Senior Heath Pierson, an Outdoor Adventure Leadership and Art major at Sierra Nevada College, presented his exhibit “67 lbs.” in the Tahoe Gallery on Nov. 14.
Daryl Teittinen strides across the bustling office to the copy machine, flipping through papers he has prepared for his next class. The incandescent fluorescent lighting paired with the cool air conditioned breeze filtering through the hallway seems like an odd environment for Teittinen, who is much more comfortable working outdoors. With a passion for adventure and outdoor education, Teittinen has worn through more than one pair of hiking boots. “I’ve worked on backpacking trips, guided rock climbing, and worked as a ski patroller and whitewater rafting guide,” Teittinen said.
We’ve got a lot to be excited about at Diamond Peak. New events in the works, a new website coming online in the very near future and of course, a new season. We wanted to take this opportunity to call out some things that we’re pretty sure will be of interest to you college students. For starters, we raised the age restriction on our Youth Pass from 17 to 23 years old (most resorts are capped at 18, some at 22). Why the change in age structure?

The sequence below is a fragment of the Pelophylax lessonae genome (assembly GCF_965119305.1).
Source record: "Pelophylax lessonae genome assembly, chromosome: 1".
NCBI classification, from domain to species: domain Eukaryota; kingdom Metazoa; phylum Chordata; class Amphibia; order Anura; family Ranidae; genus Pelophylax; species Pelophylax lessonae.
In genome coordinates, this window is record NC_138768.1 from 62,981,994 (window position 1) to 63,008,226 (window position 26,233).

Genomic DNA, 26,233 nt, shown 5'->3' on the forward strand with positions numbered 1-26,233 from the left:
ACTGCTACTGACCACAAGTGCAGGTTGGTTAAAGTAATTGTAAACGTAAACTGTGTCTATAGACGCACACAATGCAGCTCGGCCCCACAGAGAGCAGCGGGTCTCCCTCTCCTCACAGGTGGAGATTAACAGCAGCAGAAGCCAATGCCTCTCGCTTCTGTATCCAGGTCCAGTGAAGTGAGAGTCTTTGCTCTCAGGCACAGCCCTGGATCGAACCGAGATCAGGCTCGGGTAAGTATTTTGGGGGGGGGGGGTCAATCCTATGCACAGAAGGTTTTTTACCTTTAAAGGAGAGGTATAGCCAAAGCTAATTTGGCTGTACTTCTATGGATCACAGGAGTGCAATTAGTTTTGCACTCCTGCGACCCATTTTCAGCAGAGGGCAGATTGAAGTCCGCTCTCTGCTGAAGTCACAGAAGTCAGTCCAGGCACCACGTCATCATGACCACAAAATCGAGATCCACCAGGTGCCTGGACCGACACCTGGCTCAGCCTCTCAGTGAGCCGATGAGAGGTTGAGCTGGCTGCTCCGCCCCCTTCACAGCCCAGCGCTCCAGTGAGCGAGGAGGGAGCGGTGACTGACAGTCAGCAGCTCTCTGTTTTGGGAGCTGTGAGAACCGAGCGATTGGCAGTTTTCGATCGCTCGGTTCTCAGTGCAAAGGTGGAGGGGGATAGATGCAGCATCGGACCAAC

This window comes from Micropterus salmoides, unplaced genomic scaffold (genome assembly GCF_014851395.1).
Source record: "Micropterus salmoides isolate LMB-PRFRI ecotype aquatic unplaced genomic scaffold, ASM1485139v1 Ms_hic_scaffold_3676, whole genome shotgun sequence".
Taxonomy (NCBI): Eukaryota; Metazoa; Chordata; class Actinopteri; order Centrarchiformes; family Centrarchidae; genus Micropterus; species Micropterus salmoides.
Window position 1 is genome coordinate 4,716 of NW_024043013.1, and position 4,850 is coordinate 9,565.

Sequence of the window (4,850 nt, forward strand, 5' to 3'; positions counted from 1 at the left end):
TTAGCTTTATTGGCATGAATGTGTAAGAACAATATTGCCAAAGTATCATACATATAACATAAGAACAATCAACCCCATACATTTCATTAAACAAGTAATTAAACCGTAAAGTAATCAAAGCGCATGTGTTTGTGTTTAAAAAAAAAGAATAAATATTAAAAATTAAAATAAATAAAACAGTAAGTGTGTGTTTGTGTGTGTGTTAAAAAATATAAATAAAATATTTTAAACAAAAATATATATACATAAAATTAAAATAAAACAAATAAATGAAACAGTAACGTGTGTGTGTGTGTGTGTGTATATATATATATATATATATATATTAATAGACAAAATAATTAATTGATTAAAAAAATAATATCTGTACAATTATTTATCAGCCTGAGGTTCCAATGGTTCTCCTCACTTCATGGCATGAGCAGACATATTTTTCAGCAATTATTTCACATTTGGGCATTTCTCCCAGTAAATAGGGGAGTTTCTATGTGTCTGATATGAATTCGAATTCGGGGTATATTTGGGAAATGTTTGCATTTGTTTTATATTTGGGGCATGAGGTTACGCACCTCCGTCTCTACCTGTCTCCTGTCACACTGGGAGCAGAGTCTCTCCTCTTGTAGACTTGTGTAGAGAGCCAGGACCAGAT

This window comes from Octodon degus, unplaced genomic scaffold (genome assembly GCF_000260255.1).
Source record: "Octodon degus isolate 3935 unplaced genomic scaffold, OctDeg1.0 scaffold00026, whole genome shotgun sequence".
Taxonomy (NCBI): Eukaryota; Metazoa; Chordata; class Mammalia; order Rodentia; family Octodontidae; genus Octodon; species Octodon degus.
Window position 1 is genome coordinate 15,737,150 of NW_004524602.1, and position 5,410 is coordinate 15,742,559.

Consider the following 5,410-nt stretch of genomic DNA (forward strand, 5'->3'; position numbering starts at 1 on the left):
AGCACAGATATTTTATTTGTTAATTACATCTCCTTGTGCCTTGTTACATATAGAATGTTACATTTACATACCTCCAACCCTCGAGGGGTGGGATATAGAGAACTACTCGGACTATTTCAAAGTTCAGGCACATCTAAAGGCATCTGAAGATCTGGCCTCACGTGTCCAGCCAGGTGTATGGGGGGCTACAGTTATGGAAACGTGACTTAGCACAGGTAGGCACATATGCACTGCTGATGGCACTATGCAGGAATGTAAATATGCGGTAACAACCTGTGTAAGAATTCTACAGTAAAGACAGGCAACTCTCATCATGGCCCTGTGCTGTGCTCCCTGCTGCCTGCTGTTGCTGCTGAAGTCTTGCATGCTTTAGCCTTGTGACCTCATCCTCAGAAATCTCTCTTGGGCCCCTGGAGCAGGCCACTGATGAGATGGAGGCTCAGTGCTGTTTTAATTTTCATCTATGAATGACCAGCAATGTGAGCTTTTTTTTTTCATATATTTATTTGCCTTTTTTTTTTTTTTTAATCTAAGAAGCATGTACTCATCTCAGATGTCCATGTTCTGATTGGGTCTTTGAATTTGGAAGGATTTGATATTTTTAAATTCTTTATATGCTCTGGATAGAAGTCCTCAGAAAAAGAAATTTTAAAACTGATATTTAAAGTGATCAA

“Young adults are struggling to find full time jobs in this economy, going to college later, or paying for their own education,” said Brad Wilson, Diamond Peak’s General Manager.
Through internships and service learning, Sierra Nevada College students are involved in a local nonprofit organization called Sustainable Tahoe, whose goal is to shift Tahoe’s outdated tourism model to one that connects visitors with Lake Tahoe and inspires a passion to interact with the lake in a sustainable way.
At Sierra Nevada College, success is not only measured in grades and degrees, but also in the grandeur of one’s goggle tan.
Our environment’s surrounding lakes, rivers, streams, groundwater system, reservoirs, canals, levees and ditches are highly managed, according to Andy Rost, assistant professor of Science and Technology. For the first time in roughly 10 years, Rost is reviving the Hydrology course in Sierra Nevada College’s Earth Science curriculum.